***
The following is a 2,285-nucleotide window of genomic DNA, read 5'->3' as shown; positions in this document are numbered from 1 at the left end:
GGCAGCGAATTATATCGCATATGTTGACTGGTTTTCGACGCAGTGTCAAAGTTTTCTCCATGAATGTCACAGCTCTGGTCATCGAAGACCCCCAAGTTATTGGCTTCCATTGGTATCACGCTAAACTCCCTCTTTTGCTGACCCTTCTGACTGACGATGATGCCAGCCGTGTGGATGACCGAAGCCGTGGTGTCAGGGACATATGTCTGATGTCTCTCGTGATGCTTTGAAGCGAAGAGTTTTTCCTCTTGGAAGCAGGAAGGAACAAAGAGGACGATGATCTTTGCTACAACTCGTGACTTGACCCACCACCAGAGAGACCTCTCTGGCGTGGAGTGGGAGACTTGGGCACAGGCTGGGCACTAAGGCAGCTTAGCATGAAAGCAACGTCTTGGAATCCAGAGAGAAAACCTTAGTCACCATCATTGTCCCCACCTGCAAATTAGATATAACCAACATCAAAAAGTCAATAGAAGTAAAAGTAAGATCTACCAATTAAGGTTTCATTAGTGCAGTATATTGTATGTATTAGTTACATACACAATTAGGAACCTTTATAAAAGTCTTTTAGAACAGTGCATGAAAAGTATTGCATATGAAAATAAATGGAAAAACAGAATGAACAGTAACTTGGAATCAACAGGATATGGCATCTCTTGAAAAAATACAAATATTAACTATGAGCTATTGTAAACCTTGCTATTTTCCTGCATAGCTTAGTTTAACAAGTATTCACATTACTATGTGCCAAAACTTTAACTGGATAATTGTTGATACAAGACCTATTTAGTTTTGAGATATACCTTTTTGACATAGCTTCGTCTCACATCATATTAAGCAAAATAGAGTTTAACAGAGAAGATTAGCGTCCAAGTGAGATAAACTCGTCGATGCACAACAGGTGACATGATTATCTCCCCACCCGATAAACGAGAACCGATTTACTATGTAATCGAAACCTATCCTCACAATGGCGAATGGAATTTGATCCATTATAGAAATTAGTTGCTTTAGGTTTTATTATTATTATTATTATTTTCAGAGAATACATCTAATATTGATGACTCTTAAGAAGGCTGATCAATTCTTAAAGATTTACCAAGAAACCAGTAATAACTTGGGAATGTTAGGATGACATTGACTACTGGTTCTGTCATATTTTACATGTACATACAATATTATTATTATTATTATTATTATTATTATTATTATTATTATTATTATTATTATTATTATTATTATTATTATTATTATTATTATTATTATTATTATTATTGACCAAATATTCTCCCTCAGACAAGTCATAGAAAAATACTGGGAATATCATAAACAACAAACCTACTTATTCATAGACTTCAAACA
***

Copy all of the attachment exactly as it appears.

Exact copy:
The following is a 2,285-nucleotide window of genomic DNA, read 5'->3' as shown; positions in this document are numbered from 1 at the left end:
GGCAGCGAATTATATCGCATATGTTGACTGGTTTTCGACGCAGTGTCAAAGTTTTCTCCATGAATGTCACAGCTCTGGTCATCGAAGACCCCCAAGTTATTGGCTTCCATTGGTATCACGCTAAACTCCCTCTTTTGCTGACCCTTCTGACTGACGATGATGCCAGCCGTGTGGATGACCGAAGCCGTGGTGTCAGGGACATATGTCTGATGTCTCTCGTGATGCTTTGAAGCGAAGAGTTTTTCCTCTTGGAAGCAGGAAGGAACAAAGAGGACGATGATCTTTGCTACAACTCGTGACTTGACCCACCACCAGAGAGACCTCTCTGGCGTGGAGTGGGAGACTTGGGCACAGGCTGGGCACTAAGGCAGCTTAGCATGAAAGCAACGTCTTGGAATCCAGAGAGAAAACCTTAGTCACCATCATTGTCCCCACCTGCAAATTAGATATAACCAACATCAAAAAGTCAATAGAAGTAAAAGTAAGATCTACCAATTAAGGTTTCATTAGTGCAGTATATTGTATGTATTAGTTACATACACAATTAGGAACCTTTATAAAAGTCTTTTAGAACAGTGCATGAAAAGTATTGCATATGAAAATAAATGGAAAAACAGAATGAACAGTAACTTGGAATCAACAGGATATGGCATCTCTTGAAAAAATACAAATATTAACTATGAGCTATTGTAAACCTTGCTATTTTCCTGCATAGCTTAGTTTAACAAGTATTCACATTACTATGTGCCAAAACTTTAACTGGATAATTGTTGATACAAGACCTATTTAGTTTTGAGATATACCTTTTTGACATAGCTTCGTCTCACATCATATTAAGCAAAATAGAGTTTAACAGAGAAGATTAGCGTCCAAGTGAGATAAACTCGTCGATGCACAACAGGTGACATGATTATCTCCCCACCCGATAAACGAGAACCGATTTACTATGTAATCGAAACCTATCCTCACAATGGCGAATGGAATTTGATCCATTATAGAAATTAGTTGCTTTAGGTTTTATTATTATTATTATTATTTTCAGAGAATACATCTAATATTGATGACTCTTAAGAAGGCTGATCAATTCTTAAAGATTTACCAAGAAACCAGTAATAACTTGGGAATGTTAGGATGACATTGACTACTGGTTCTGTCATATTTTACATGTACATACAATATTATTATTATTATTATTATTATTATTATTATTATTATTATTATTATTATTATTATTATTATTATTATTATTATTATTATTATTATTATTATTATTATTGACCAAATATTCTCCCTCAGACAAGTCATAGAAAAATACTGGGAATATCATAAACAACAAACCTACTTATTCATAGACTTCAAACA